IHS Global Insight
October 31, 2017
U.S. regulators are considering changes to federal motor vehicle safety standards (FMVSS) to address redundant tools and speed development of autonomous cars, according to a document released on the U.S. Department of Transportation (DOT) website. The document was posted as part of the DOT’s monthly report summarizing the status of all rulemaking DOT departments have pending, including the National Highway Traffic Safety Administration (NHTSA). The DOT comments say, “The [NHTSA] seeks comments to identify any unnecessary regulatory barriers to automated safety technologies, and for the testing and compliance certification of motor vehicles with unconventional automated vehicles designs, particularly those that are not equipped with controls for a human driver; e.g., steering wheel, brake, or accelerator pedal. Further, NHTSA seeks comments on the research that would be required to remove such barriers.
This action will inform subsequent steps in the regulatory process to amend federal motor vehicle safety standards (FMVSS) and other motor vehicle regulations in order to safely lay a path for innovative automated vehicle designs and technology.” The DOT says that there were no prompting actions, and no legal deadline under which a determination might be made. NHTSA referred to the rulemaking potential as “removing unnecessary regulatory barriers to automated safety technologies.” Separately, the NHTSA has announced a $223,300 grant to the DOT Motor Vehicle Administration in Maryland to implement a new program for notifying owners of pending recalls when their vehicle registrations are renewed annually. Maryland is the first to apply for the grant and will deploy a pilot program, according to a statement from NHTSA. The pilot program will “test the feasibility of providing open recall information to consumers at the time of vehicle registration.” This will not supersede automakers’ responsibility and liability for contacting owners of recalled vehicles.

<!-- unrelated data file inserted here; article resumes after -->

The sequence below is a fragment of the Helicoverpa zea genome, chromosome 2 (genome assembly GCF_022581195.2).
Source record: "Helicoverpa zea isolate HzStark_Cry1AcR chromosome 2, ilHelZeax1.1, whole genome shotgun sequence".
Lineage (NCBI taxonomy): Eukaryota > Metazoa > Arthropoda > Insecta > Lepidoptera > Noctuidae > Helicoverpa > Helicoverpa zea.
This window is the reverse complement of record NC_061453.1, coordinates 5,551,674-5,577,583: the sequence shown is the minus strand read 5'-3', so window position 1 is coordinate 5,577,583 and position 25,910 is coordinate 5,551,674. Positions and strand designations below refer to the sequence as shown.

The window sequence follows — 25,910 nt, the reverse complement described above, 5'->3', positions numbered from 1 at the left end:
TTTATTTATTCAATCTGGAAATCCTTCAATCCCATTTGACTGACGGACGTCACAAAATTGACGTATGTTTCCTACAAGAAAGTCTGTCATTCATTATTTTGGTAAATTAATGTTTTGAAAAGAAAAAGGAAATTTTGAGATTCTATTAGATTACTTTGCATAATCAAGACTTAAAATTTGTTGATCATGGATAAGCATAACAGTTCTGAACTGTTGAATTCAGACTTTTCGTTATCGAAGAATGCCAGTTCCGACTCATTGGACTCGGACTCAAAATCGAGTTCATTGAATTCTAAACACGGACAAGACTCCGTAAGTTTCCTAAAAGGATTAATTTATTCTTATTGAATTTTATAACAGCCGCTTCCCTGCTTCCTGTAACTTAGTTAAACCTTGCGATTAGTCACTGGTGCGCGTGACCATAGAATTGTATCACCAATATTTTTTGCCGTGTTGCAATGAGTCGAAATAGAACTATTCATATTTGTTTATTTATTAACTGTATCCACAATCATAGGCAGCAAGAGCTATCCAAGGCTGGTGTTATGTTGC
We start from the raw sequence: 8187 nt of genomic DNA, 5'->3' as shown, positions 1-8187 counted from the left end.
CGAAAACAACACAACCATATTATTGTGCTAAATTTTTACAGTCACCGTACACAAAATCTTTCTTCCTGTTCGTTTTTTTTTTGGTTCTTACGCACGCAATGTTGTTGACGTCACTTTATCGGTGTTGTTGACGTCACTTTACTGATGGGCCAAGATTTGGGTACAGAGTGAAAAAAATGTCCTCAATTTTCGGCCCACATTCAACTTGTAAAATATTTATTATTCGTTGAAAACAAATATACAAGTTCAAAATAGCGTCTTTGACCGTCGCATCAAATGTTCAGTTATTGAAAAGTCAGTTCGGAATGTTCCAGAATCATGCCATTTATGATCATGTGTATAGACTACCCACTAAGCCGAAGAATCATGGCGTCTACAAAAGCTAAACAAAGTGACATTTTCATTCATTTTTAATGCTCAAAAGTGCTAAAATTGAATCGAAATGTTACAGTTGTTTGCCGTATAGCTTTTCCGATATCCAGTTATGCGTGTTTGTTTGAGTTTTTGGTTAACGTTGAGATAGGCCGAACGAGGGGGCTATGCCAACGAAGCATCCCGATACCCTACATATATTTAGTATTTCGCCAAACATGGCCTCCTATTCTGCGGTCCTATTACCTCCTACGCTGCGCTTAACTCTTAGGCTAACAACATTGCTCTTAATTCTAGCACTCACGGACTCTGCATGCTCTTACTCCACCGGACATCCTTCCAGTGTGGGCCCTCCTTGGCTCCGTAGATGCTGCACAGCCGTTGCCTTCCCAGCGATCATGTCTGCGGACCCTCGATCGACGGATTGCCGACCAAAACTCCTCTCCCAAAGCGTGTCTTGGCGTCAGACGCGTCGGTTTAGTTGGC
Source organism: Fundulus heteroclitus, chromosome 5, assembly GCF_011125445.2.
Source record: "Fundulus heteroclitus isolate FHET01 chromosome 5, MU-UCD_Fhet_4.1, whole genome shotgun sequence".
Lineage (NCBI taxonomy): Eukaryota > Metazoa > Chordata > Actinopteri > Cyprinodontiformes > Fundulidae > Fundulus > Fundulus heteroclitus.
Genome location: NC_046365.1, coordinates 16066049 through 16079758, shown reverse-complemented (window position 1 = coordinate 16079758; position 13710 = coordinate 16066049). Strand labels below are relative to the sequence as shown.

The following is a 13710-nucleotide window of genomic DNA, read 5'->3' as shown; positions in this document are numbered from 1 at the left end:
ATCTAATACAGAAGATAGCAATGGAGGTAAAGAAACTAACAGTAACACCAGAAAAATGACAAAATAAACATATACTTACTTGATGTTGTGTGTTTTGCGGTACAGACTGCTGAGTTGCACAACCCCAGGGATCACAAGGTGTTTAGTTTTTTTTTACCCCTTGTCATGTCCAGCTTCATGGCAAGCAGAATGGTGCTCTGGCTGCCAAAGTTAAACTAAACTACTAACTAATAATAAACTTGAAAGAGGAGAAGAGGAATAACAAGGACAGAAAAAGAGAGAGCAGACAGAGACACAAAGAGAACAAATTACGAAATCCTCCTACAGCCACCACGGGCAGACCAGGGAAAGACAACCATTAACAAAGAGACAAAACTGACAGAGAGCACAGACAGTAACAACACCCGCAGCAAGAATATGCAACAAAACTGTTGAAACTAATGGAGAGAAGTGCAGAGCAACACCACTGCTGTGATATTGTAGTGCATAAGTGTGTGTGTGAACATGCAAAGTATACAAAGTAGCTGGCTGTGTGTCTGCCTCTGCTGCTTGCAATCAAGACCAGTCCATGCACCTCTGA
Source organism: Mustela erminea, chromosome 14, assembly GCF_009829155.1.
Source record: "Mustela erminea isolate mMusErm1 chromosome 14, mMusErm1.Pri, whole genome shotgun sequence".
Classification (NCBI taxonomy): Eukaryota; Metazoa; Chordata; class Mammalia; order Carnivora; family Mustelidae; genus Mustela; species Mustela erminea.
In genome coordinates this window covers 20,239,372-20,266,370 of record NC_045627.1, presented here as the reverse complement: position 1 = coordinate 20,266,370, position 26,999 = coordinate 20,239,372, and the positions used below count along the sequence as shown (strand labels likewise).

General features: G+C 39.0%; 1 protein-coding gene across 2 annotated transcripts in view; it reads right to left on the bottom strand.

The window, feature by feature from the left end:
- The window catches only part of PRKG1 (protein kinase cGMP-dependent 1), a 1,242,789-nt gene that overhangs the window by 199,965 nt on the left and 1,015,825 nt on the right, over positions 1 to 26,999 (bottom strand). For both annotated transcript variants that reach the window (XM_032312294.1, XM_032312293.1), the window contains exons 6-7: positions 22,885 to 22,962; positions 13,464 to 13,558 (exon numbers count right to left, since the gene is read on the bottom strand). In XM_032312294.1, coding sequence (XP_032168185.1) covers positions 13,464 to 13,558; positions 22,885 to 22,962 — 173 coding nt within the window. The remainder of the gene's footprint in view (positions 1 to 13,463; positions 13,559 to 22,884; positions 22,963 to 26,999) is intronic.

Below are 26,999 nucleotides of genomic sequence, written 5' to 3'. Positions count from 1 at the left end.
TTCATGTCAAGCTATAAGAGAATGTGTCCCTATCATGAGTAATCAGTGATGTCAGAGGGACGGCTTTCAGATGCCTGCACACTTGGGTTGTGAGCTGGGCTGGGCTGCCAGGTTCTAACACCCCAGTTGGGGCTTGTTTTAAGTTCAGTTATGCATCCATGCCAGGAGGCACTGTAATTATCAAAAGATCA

Significance: This first step simply indicates the NHTSA is willing to consider changes, but does not put a timeline or process to making the changes. That process is expected to take some time—particularly as self-driving vehicles are still several years away from deployment. At this stage, the NHTSA says it is “seeking comment.” Current FMVSS standards cover everything from mandating airbags, that a driver’s foot be required to control braking, to the size and intensity of some safety warnings. Eventually, it is likely that regulations will change for self-driving vehicles. This potential change would cover production vehicles sold to consumers, unlike the regulation for testing autonomous vehicles being developed. Regarding the program for increasing repair rates for recalls, the issue has become more important as the number of recalls tends to increase. Currently, NHTSA wrote, only about 70% of recalled vehicles are repaired
Original headline: NHTSA considering revision of vehicle standards to accommodate self-driving vehicles; testing improvements for recall completion rates
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